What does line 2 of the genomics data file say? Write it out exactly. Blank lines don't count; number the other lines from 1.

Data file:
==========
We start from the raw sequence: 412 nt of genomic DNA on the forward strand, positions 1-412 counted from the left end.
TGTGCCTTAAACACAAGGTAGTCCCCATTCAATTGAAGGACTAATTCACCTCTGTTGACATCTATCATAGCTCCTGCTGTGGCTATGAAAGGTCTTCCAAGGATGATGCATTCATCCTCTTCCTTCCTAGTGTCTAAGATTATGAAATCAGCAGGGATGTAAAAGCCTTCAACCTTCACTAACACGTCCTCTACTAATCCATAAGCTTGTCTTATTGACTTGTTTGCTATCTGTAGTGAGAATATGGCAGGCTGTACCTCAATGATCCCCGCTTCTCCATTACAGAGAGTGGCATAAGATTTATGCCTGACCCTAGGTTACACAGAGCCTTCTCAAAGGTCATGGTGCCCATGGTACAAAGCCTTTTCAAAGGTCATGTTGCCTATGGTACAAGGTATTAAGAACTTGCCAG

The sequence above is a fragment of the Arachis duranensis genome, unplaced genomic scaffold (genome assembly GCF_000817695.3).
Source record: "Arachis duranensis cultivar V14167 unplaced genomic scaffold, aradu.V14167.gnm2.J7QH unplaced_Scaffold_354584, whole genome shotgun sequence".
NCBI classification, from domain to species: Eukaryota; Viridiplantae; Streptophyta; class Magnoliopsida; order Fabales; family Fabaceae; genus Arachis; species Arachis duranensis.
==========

TGTGCCTTAAACACAAGGTAGTCCCCATTCAATTGAAGGACTAATTCACCTCTGTTGACATCTATCATAGCTCCTGCTGTGGCTATGAAAGGTCTTCCAAGGATGATGCATTCATCCTCTTCCTTCCTAGTGTCTAAGATTATGAAATCAGCAGGGATGTAAAAGCCTTCAACCTTCACTAACACGTCCTCTACTAATCCATAAGCTTGTCTTATTGACTTGTTTGCTATCTGTAGTGAGAATATGGCAGGCTGTACCTCAATGATCCCCGCTTCTCCATTACAGAGAGTGGCATAAGATTTATGCCTGACCCTAGGTTACACAGAGCCTTCTCAAAGGTCATGGTGCCCATGGTACAAAGCCTTTTCAAAGGTCATGTTGCCTATGGTACAAGGTATTAAGAACTTGCCAG